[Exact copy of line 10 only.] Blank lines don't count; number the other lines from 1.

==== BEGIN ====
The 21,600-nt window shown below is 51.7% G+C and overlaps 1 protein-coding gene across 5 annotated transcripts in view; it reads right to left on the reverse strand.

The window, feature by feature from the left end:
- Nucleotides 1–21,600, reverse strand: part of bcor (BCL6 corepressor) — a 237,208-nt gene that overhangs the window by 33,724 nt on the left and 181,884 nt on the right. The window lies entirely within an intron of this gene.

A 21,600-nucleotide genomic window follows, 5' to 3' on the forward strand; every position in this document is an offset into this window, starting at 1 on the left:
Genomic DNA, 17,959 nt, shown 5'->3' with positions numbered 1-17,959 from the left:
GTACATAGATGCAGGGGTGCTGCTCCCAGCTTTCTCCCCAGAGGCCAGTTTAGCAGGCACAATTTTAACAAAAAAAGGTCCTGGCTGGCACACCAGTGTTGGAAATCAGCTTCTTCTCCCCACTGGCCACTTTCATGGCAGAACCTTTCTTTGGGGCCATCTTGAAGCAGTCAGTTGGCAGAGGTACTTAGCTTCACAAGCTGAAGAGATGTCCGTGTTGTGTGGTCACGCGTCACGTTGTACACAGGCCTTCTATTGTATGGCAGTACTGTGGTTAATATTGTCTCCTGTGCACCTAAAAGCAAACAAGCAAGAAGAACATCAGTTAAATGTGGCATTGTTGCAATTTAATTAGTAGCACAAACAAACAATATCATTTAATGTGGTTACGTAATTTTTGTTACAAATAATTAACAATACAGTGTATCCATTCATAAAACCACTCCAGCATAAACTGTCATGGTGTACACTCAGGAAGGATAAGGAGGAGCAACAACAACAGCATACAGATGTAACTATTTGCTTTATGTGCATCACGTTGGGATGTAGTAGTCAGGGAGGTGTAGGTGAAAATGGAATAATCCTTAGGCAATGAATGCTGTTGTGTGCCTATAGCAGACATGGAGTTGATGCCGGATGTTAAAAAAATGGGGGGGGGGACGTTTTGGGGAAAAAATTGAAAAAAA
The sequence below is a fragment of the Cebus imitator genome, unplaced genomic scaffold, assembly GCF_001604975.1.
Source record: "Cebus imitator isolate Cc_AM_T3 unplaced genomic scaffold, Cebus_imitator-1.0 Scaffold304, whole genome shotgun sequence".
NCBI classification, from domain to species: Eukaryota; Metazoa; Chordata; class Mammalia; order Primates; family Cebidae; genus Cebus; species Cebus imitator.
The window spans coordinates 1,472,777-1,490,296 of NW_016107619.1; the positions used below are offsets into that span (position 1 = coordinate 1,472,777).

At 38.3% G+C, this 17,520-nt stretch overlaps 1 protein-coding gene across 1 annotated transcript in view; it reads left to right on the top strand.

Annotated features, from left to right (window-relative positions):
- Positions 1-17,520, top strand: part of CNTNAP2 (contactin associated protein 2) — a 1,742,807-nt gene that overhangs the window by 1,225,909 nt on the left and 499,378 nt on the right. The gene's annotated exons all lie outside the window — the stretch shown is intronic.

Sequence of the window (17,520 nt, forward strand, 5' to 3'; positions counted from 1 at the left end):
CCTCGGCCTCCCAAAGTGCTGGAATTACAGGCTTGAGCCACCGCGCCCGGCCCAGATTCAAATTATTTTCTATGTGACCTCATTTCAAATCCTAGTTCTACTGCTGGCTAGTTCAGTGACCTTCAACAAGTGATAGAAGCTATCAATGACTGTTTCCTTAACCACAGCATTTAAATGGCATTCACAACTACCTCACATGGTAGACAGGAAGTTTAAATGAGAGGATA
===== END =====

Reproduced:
The window spans coordinates 1,472,777-1,490,296 of NW_016107619.1; the positions used below are offsets into that span (position 1 = coordinate 1,472,777).